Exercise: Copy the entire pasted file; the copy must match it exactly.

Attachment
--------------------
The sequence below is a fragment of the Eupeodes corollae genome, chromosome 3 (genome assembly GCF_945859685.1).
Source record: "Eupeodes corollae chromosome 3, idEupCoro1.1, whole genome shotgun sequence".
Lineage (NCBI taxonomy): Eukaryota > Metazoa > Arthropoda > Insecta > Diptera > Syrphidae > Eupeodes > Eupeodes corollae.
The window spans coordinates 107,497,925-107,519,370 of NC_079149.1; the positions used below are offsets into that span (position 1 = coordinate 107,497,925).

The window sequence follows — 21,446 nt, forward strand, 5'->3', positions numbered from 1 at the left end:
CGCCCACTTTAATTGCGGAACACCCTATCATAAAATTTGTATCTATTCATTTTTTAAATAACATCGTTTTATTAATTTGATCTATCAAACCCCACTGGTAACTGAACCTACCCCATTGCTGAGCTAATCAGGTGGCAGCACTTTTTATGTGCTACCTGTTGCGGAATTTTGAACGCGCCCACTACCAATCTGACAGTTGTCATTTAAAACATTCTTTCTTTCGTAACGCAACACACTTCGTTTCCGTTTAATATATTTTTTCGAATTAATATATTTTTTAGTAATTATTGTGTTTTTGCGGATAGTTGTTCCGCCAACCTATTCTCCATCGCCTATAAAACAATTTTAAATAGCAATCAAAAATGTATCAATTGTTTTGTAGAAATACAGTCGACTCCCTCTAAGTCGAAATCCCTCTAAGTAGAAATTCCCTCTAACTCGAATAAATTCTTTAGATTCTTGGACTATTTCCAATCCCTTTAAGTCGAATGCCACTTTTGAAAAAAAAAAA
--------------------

The sequence below is a fragment of the Eupeodes corollae genome, chromosome 3 (genome assembly GCF_945859685.1).
Source record: "Eupeodes corollae chromosome 3, idEupCoro1.1, whole genome shotgun sequence".
Lineage (NCBI taxonomy): Eukaryota > Metazoa > Arthropoda > Insecta > Diptera > Syrphidae > Eupeodes > Eupeodes corollae.
The window spans coordinates 107,497,925-107,519,370 of NC_079149.1; the positions used below are offsets into that span (position 1 = coordinate 107,497,925).

The window sequence follows — 21,446 nt, forward strand, 5'->3', positions numbered from 1 at the left end:
CGCCCACTTTAATTGCGGAACACCCTATCATAAAATTTGTATCTATTCATTTTTTAAATAACATCGTTTTATTAATTTGATCTATCAAACCCCACTGGTAACTGAACCTACCCCATTGCTGAGCTAATCAGGTGGCAGCACTTTTTATGTGCTACCTGTTGCGGAATTTTGAACGCGCCCACTACCAATCTGACAGTTGTCATTTAAAACATTCTTTCTTTCGTAACGCAACACACTTCGTTTCCGTTTAATATATTTTTTCGAATTAATATATTTTTTAGTAATTATTGTGTTTTTGCGGATAGTTGTTCCGCCAACCTATTCTCCATCGCCTATAAAACAATTTTAAATAGCAATCAAAAATGTATCAATTGTTTTGTAGAAATACAGTCGACTCCCTCTAAGTCGAAATCCCTCTAAGTAGAAATTCCCTCTAACTCGAATAAATTCTTTAGATTCTTGGACTATTTCCAATCCCTTTAAGTCGAATGCCACTTTTGAAAAAAAAAAA